I used to be a biologist, back in the day. I did research in labs at fancy universities and taught science at great schools. Lots of fun, but it taught me that the name is not the thing and that not much was gained by knowing the classification and habits of every living thing in the world. Of nonliving things, like stars, even less. Most of the friends I had from back then got laid off or just quit science after their tenure decisions went the wrong way and they had to go back to second-jobbing. Lots of them ended up teaching high school, where they got to feel smart and, often, appreciated to boot.

Me, I did something different when the ivy from those hallowed academic walls started to strangle me. I turned to what some would call a “life of crime.” It wasn’t big crimes: mostly, just petty theft from people who could afford to lose what I “found” on their dressers, in their closets, or behind their locked cabinet doors. I got trained by someone who had been my boss in the next-but-last lab I worked in, a fellow called Old Jim after he stopped answering to “Dr. Morristen.” He and I hadn’t always seen eye to eye when it came to investigating brain cells (my specialty), but there had been no finer teacher of the illegal trades than Jim. I miss him still.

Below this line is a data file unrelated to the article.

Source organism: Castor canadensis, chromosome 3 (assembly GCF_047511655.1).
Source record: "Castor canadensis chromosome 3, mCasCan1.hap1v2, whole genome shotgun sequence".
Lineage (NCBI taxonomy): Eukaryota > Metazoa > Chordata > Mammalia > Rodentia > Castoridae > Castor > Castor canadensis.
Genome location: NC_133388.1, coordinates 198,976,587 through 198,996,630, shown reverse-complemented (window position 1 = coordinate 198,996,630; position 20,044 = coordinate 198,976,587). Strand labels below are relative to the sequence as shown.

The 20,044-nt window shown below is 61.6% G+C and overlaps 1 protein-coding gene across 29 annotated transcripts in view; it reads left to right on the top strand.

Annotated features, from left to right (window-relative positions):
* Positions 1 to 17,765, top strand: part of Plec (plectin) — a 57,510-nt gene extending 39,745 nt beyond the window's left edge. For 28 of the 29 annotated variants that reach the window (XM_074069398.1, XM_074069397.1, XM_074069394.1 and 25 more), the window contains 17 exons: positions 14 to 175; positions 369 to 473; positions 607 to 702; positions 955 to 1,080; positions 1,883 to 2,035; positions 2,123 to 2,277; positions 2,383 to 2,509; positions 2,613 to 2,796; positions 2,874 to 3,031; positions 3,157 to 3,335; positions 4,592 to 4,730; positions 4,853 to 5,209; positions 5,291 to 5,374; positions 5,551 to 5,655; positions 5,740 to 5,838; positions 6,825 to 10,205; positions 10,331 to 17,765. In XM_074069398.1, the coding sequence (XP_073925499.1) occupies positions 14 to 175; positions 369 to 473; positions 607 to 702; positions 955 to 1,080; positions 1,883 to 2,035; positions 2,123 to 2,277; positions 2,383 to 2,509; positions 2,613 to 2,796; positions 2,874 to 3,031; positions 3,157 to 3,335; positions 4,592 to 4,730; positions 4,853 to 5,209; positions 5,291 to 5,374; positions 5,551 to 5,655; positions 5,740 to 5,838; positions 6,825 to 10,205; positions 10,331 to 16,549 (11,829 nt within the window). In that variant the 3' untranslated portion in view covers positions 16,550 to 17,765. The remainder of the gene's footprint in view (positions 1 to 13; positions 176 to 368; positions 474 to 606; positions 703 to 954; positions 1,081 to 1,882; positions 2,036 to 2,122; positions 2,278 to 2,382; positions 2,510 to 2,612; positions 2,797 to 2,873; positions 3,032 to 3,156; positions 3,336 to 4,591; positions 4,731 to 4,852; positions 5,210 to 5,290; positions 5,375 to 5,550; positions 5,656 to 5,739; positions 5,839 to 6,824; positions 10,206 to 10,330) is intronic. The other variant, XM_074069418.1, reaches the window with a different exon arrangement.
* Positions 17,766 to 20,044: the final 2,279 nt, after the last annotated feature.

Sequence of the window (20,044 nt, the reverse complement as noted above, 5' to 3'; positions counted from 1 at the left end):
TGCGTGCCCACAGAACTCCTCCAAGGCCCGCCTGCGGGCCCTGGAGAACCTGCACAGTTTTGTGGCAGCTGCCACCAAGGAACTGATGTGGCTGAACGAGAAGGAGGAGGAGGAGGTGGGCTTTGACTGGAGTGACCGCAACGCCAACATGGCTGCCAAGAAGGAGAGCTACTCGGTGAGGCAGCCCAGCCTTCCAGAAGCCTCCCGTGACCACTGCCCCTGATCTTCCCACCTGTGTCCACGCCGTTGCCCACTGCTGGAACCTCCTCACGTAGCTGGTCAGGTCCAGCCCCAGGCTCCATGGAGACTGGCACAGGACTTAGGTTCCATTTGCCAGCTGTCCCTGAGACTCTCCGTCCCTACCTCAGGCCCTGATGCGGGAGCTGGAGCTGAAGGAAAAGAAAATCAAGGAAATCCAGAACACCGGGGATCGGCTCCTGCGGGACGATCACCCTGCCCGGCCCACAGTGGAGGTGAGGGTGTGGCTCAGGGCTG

We started out with indirect admissions of our interest in endeavors that some might call “illegal.” Over the morning paper before lab meetings, he’d read an article about, say, someone getting caught for shoplifting. He’d remark, “Poor guy!”, then look up at me for a reaction. For whatever reason, maybe his smiling, open face, I’d decided to not BS Old Jim about anything, including science (which already had its share of highly-trained BS-ers). So, I’d answer with something sympathetic but neutral, like “Yeah, he should have run out of there faster”, or some such. Jim would smile and turn back to his paper. But the lines of communication were being laid.